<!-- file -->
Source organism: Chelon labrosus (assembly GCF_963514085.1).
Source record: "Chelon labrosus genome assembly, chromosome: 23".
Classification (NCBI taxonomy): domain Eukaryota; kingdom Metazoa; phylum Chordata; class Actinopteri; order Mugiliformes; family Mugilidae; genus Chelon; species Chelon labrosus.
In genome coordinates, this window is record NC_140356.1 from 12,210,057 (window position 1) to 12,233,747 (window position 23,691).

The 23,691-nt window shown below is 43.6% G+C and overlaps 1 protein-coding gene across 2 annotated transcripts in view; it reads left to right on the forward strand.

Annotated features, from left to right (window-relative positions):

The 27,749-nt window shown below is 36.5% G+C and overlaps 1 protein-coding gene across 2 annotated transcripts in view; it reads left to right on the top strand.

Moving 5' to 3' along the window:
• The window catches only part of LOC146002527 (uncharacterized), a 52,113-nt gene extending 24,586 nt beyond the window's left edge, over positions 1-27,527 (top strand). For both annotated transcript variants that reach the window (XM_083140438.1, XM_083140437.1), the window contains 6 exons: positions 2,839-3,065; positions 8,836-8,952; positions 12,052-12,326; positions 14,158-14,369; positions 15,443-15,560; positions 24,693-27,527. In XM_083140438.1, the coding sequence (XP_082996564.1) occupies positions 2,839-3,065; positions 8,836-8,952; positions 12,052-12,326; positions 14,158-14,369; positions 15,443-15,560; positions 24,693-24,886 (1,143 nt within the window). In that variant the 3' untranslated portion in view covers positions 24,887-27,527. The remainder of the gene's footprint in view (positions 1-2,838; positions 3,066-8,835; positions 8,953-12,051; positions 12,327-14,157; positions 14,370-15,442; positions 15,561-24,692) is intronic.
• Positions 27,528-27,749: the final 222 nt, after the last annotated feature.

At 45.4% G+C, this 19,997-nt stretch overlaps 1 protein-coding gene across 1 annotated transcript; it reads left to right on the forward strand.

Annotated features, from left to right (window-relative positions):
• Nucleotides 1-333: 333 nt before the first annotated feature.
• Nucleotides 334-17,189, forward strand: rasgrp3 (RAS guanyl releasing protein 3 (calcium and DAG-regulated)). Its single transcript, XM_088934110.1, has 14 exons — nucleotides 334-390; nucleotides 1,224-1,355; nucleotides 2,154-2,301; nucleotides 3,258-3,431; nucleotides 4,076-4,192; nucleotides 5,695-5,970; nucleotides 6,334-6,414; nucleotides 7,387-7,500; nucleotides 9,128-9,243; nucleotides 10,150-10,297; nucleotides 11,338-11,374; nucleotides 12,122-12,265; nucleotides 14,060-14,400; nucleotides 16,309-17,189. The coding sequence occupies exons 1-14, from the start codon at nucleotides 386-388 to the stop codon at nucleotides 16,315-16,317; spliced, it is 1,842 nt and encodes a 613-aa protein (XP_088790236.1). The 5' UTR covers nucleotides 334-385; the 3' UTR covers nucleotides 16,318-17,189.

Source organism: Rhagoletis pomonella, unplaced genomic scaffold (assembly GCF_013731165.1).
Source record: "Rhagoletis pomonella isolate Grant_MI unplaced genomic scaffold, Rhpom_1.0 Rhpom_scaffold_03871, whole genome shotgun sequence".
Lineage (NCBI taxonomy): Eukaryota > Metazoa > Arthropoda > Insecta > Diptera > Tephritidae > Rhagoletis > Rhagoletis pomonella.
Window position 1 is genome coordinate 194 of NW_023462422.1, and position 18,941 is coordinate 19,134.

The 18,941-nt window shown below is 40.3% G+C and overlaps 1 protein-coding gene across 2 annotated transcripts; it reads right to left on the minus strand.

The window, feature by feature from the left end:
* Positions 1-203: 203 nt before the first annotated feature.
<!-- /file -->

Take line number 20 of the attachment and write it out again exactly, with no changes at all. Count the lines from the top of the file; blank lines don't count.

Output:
The window, feature by feature from the left end: